Matt Forney
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Herr F. (Everything Living Forever is Screaming Forever) by Momus

herr-fHerr F. is what happens when someone with extensive experience in one form of writing tries to tackle another without bothering to understand what separates the two.

I’ll freely admit I knew nothing about Momus (real name: Nicholas Currie) until Takimag editor Ann Sterzinger reviewed this novel of his last month. The guy’s an underground musician whose songs sound like the butt baby of Leonard Cohen and Michael Gira, blending references to Greek myth, continental philosophy and world history amid synth slams and his fey, Stuart Murdoch-esque vocals. And I’ll admit that Momus is pretty good at the music game, whether he’s imagining a dialogue between Dr. Faust and a patient, recasting the story of Pygmalion as a tale of rape and mind control, or pondering the philosophical implications of coming in a girl’s mouth.

Now if he could only learn how to write a novel.

Herr F. isn’t terrible, but it’s not great either. A re-imagining of the Faust legend in modern times, it shows flashes of brilliance but doesn’t come together as a coherent work. Reading it is like watching a magician who is so obsessed with proving how brilliant he is that he doesn’t notice his fly is undone. It’s worth checking out, if only because it’s free, but that’s pretty much it.

The problems with Herr F. begin in the very first chapter, as we’re introduced to the deceased Faust pondering his fate in what appears to be the same circle of Hell that Justine Jones was sent to:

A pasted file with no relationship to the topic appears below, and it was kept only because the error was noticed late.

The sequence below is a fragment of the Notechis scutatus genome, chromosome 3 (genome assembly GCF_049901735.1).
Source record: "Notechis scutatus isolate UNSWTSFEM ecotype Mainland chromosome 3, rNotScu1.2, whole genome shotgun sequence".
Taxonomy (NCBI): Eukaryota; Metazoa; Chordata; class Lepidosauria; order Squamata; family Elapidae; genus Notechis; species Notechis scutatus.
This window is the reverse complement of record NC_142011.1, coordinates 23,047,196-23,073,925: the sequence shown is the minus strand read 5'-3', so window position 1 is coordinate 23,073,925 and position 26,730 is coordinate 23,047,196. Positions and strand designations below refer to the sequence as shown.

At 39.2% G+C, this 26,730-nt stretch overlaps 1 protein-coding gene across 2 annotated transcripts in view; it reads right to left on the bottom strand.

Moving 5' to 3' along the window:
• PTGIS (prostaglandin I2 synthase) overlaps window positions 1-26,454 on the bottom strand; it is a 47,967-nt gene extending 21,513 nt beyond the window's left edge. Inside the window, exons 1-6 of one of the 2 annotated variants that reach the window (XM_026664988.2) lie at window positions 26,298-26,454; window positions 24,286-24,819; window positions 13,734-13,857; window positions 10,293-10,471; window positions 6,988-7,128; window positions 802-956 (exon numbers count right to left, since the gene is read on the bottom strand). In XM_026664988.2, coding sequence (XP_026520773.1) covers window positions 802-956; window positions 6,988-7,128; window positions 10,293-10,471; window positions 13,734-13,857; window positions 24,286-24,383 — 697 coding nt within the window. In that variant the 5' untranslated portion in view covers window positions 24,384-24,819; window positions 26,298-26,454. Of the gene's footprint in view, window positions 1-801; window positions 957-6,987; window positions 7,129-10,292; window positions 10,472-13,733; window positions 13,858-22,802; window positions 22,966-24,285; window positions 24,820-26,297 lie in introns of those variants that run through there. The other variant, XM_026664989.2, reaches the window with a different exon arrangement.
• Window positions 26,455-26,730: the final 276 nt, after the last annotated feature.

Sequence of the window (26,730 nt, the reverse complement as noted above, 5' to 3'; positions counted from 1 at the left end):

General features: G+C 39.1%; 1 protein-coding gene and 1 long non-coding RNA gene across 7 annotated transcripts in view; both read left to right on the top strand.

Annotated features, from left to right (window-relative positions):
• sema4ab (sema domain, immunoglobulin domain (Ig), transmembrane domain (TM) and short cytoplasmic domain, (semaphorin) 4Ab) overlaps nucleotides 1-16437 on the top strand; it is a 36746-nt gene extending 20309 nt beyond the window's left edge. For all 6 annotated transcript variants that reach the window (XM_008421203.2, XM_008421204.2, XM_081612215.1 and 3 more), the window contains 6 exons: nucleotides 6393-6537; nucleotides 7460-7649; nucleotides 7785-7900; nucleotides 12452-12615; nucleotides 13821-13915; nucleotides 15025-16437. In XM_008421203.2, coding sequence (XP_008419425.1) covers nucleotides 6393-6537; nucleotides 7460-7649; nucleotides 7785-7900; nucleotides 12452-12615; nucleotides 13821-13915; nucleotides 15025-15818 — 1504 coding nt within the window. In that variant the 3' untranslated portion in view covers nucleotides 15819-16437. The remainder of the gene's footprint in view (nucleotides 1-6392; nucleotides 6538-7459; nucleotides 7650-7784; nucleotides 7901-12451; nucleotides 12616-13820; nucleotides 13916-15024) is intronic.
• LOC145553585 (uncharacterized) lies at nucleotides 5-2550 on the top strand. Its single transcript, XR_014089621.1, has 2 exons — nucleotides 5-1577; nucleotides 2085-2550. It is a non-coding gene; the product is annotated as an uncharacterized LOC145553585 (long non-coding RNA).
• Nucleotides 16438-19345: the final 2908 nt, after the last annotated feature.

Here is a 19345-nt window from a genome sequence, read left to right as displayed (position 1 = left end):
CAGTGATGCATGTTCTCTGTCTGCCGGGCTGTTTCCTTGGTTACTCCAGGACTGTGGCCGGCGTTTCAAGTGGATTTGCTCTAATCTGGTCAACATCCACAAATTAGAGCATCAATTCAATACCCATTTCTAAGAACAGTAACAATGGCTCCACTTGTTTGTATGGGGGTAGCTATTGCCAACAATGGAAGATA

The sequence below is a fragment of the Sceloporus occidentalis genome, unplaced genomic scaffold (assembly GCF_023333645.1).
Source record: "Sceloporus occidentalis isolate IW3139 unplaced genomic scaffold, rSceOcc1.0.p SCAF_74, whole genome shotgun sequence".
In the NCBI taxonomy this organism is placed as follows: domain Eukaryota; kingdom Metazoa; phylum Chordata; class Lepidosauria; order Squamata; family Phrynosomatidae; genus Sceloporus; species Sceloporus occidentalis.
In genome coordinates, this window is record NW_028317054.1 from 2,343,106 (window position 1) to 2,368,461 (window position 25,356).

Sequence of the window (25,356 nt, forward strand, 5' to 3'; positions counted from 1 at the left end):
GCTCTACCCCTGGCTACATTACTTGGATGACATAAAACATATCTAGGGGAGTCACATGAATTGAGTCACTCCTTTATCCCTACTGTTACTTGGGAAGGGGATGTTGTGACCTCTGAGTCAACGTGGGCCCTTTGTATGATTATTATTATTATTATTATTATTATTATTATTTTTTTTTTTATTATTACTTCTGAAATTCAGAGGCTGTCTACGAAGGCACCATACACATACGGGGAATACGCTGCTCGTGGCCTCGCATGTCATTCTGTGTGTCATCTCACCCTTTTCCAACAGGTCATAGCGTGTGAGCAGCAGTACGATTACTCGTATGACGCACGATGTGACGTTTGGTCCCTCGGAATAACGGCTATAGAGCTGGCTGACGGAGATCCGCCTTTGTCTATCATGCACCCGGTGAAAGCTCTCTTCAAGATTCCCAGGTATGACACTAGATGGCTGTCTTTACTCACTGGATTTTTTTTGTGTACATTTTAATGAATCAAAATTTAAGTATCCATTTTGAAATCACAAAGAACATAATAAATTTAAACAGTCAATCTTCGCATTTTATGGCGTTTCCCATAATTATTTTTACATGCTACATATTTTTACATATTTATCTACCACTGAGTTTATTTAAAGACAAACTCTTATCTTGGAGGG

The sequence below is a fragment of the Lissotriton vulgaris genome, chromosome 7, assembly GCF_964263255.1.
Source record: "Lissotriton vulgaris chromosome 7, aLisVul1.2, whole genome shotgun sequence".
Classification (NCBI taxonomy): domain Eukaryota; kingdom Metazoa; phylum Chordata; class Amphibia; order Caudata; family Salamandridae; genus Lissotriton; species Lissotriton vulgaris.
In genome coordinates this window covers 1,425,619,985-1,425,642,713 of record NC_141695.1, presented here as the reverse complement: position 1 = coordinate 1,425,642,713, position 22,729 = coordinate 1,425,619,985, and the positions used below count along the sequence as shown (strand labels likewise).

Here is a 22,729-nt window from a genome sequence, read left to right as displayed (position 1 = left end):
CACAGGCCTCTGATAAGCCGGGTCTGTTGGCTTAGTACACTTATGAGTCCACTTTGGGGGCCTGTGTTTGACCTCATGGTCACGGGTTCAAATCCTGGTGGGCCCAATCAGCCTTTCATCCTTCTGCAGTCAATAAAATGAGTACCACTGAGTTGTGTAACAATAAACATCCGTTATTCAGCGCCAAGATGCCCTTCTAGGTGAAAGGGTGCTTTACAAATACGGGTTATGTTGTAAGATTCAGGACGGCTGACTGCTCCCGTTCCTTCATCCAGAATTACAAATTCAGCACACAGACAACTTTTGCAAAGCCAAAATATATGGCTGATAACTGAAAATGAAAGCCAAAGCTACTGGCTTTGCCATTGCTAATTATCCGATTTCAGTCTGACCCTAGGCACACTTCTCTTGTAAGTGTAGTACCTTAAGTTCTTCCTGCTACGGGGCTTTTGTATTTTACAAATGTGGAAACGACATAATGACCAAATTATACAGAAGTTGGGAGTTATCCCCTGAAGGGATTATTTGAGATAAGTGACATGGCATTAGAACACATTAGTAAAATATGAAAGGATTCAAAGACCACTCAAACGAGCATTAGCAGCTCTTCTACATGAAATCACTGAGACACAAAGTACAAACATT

I can confirm that nothing is very big. It seems to stretch out in all directions forever. Its texture is no-particular-texture, and its shape no-particular-shape. There isn’t any particular smell that I can identify, and the lighting seems to be even, without any particular source. There’s no sense of days or nights passing; no weeks, months, years, centuries, millennia, no flux or wane, no hot or cold, no winter or summer, no weather.

Wow, man. That’s like, really deep. Lemme grab a spliff and plug in my lava lamp.

Things get better in chapter two, where the plot—if you can call it that—gets rolling. Poor Herr Faust sells his soul to Mephistopheles in exchange for success as the author of The Book of Moss, a title as nauseatingly dull as it sounds. The deal leads to worldwide fame for Faust and a relationship with the art student-turned-painter Gretchen Mitsukoshi, then pain as he discovers that buying your way to the top isn’t as fun as it sounds:

In the fifth cube, the whizzing electrons of a colour TV image are making a kind of 3-D soap opera in which I am fucking Gretchen, who is simultaneously telling me that she has just accidentally killed her mother with the sleeping tablets I gave her by mistake, thinking they were birth-control pills. This news makes me lose my usual self-control and I orgasm inside Gretchen (under normal circumstances I practise coitus interruptus). After the commercial break we learn that Gretchen is pregnant, and her brother is furious about it. Mephisto and I, playing ourselves in the soap opera, slay Gretchen’s brother in a sword fight. Gretchen goes mad, drowns her newborn son and is sentenced for murder. I try unsuccessfully to rescue her from death row. She won’t come. But just before the episode ends, a booming voice from heaven announces that Gretchen has been saved. The audience breaks spontaneously into applause, because in the pilot the voice from heaven said the exact opposite.